Guinea-Conakry’s hydrocarbons industry is gathering steam with the tendering of 22 unexplored offshore blocks in its sights.
While Senegal’s more established industry has seen over 160 wells drilled since the 1980s, Guinea-Conakry’s first exploration dates to 2012, conducted by U.S firm HyperDynamics, followed by the entry of French oil major TotalEnergies in 2018.
Among the five prospect wells drilled to date, no commercially exploitable oil reserves have been found, but as FAR’s recent discovery of a potential 1.5 billion barrels of oil in The Gambia shows, one well is all it takes to re-define an energy future.
Across the MSGBC basin, the past decade has seen world-class mega-reserves unearthed from the 500 million barrels of oil at Sangomar to 15 trillion cubic feet (tcf) of natural gas at Greater Tortue Ahmeyim, 20 tcf at Yakaar-Teranga, and 13 tcf at BirAllah.
The entry onto the regional stage of Guinea-Conakry with its proposed 22-block licensing round could place the country on the path toward an economic boom, powered by gas.
Under Guinea’s Natural Resource Charter Precept 3, renewed exploration counts among the nation’s top development priorities. This is crucial given the most recent drilling works by TotalEnergies with four wells in blocks A4 and C2, having been discontinued late last year due to complex factors.
Of commercial interest is the insight that the 55,500 square kilometer area explored in the nation’s offshore zone is but the tip of the iceberg in territory remaining to be surveyed, and the doubling of the government’s national petroleum budget to $1.2 million in 2019 flags the country’s commitment to advancing the sector.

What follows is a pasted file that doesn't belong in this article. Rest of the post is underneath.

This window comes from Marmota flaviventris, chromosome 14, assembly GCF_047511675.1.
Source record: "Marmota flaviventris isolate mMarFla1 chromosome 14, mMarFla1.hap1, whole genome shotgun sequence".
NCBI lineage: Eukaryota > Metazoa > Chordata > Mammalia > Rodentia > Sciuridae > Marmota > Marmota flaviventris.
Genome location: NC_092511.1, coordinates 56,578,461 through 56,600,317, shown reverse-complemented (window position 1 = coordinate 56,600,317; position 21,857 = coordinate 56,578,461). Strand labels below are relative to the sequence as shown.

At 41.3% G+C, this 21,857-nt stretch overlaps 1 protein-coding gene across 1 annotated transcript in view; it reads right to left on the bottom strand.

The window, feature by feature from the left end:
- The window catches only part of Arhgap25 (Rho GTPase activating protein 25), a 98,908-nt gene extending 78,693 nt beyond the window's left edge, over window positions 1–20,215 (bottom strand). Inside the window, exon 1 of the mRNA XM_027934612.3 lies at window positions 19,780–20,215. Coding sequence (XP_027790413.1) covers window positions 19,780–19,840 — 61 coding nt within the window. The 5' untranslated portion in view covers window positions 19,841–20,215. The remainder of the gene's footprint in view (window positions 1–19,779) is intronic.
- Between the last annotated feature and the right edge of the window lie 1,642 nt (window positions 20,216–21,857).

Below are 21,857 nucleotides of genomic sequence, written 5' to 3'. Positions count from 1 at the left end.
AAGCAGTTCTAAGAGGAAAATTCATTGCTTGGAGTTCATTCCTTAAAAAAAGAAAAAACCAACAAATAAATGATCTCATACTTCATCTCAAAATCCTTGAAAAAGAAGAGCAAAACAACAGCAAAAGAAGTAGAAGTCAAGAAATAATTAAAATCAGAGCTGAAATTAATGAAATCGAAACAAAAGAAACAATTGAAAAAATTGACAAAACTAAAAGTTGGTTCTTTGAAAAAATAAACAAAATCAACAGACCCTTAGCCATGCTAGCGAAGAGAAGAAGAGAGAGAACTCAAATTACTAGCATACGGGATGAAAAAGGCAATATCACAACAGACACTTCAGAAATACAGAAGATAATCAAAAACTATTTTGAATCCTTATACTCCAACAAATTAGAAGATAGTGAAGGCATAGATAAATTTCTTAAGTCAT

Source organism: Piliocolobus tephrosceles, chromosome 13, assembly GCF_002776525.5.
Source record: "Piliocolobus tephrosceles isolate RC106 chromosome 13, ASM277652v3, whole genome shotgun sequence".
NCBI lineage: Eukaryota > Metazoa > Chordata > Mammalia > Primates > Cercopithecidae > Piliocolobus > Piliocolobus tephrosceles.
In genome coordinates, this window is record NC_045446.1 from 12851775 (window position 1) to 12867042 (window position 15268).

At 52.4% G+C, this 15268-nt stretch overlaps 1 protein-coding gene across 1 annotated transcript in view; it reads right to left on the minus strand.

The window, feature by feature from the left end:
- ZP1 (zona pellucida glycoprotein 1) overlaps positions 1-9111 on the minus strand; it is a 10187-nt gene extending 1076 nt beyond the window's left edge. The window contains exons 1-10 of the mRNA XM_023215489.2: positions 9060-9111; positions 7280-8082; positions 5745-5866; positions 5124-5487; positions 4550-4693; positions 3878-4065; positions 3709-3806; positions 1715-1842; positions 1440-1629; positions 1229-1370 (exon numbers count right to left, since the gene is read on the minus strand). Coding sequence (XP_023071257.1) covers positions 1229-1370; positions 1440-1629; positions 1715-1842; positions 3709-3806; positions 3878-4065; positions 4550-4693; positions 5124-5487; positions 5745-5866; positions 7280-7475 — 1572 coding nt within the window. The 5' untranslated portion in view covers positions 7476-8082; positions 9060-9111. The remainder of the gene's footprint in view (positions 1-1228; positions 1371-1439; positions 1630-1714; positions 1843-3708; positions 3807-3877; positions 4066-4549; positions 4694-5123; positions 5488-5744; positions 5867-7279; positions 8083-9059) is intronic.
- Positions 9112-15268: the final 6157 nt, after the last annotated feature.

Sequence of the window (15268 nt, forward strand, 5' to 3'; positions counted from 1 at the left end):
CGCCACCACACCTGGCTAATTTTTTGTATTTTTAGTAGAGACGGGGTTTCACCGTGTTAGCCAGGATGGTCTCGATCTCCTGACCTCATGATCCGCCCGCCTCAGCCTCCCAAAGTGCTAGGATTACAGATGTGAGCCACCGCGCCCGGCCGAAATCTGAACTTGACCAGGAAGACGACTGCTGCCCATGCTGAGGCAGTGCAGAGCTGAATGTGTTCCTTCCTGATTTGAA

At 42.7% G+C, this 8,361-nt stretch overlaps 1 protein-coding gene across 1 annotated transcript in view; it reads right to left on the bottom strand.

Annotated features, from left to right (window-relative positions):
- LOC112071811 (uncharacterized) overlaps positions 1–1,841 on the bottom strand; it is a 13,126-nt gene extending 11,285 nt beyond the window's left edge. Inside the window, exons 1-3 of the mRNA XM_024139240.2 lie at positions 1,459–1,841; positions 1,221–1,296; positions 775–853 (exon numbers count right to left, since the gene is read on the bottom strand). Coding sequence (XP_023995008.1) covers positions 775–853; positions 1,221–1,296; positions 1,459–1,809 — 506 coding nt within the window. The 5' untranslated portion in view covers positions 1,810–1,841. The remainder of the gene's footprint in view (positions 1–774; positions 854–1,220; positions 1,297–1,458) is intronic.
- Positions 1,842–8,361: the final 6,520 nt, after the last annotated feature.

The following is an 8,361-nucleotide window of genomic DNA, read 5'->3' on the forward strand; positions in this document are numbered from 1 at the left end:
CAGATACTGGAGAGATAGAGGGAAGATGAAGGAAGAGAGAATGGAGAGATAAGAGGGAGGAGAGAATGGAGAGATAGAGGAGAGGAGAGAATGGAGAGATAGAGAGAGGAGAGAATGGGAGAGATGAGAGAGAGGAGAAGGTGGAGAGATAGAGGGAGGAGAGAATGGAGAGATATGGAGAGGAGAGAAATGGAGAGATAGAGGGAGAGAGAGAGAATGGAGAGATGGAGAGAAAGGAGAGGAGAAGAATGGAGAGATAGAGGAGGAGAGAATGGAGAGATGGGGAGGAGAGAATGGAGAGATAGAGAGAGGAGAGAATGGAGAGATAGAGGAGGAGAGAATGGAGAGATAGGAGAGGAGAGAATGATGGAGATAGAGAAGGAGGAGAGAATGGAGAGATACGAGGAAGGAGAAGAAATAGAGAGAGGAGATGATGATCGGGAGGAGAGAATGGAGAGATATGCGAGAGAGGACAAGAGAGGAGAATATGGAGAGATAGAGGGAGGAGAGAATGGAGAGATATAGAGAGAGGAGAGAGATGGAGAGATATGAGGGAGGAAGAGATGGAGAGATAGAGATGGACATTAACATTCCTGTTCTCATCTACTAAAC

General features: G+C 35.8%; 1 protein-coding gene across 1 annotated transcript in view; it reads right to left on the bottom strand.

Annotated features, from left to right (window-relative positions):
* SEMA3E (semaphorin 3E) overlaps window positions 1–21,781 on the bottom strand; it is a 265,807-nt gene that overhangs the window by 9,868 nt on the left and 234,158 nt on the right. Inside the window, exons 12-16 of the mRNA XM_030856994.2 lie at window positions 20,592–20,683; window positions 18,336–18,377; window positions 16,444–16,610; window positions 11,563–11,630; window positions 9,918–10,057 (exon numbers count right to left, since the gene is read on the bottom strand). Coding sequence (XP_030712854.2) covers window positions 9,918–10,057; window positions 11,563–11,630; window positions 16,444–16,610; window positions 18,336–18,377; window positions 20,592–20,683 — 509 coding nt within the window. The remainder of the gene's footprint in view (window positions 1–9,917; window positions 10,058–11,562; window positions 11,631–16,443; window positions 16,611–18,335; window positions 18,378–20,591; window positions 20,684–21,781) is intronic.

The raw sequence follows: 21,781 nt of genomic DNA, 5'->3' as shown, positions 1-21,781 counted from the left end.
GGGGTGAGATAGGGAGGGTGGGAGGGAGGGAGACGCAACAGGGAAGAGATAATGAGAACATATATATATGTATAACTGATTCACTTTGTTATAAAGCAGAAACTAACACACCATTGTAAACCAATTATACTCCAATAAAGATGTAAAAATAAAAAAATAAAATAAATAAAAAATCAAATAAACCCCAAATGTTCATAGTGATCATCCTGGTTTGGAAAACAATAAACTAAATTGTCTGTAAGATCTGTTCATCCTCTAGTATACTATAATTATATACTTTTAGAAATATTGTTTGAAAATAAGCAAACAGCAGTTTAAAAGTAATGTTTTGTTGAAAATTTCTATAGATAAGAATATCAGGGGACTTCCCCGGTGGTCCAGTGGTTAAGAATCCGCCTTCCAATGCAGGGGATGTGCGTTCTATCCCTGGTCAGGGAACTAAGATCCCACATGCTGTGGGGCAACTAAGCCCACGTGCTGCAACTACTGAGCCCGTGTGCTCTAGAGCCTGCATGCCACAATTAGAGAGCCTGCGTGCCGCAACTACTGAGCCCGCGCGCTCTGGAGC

Though bidding terms are currently being finalized via Guinea-Conakry’s National Petroleum Office, fresh details on the nation’s first major licensing round of 22 blocks are expected to be shared at the anticipated roundtable session covering specifically new blocks on the market.
In the interim, Guinea-Conakry is aiming for regional energy trade opportunities. In this regard, a $300 million phased LNG import terminal is planned for construction in the country and is set to take in up to 2 GW equivalent of LNG from Senegal and Mauritania, to power key bauxite refineries.
Strategically located in the Port of Kamsar, along the northern portion of the country’s coastline, at the center of the nation’s mining district, this facility will help to power at least half a dozen refineries also under development and is scheduled to open in the next three to six years, processing raw bauxite ore into alumina, with a six times higher value by mass.
Meanwhile, the nation’s recent accession to the African Continental Free Trade Area has served to unblock impediments in the regional trading schemes of excess domestic energy production, with Guinea’s significant hydropower now enabled to supply regional neighbors across the MSGBC basin.
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